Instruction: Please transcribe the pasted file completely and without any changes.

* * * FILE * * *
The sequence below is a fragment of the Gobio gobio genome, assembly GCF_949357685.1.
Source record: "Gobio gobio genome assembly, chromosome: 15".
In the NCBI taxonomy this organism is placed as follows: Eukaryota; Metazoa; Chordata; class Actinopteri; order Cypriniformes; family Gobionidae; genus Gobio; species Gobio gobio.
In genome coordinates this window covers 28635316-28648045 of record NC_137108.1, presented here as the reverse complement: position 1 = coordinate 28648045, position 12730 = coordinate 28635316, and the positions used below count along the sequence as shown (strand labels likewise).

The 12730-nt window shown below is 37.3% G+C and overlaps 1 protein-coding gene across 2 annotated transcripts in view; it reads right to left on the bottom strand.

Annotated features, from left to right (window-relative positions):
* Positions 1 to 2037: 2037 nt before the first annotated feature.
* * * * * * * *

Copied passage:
The sequence below is a fragment of the Gobio gobio genome, assembly GCF_949357685.1.
Source record: "Gobio gobio genome assembly, chromosome: 15".
In the NCBI taxonomy this organism is placed as follows: Eukaryota; Metazoa; Chordata; class Actinopteri; order Cypriniformes; family Gobionidae; genus Gobio; species Gobio gobio.
In genome coordinates this window covers 28635316-28648045 of record NC_137108.1, presented here as the reverse complement: position 1 = coordinate 28648045, position 12730 = coordinate 28635316, and the positions used below count along the sequence as shown (strand labels likewise).

The 12730-nt window shown below is 37.3% G+C and overlaps 1 protein-coding gene across 2 annotated transcripts in view; it reads right to left on the bottom strand.

Annotated features, from left to right (window-relative positions):
* Positions 1 to 2037: 2037 nt before the first annotated feature.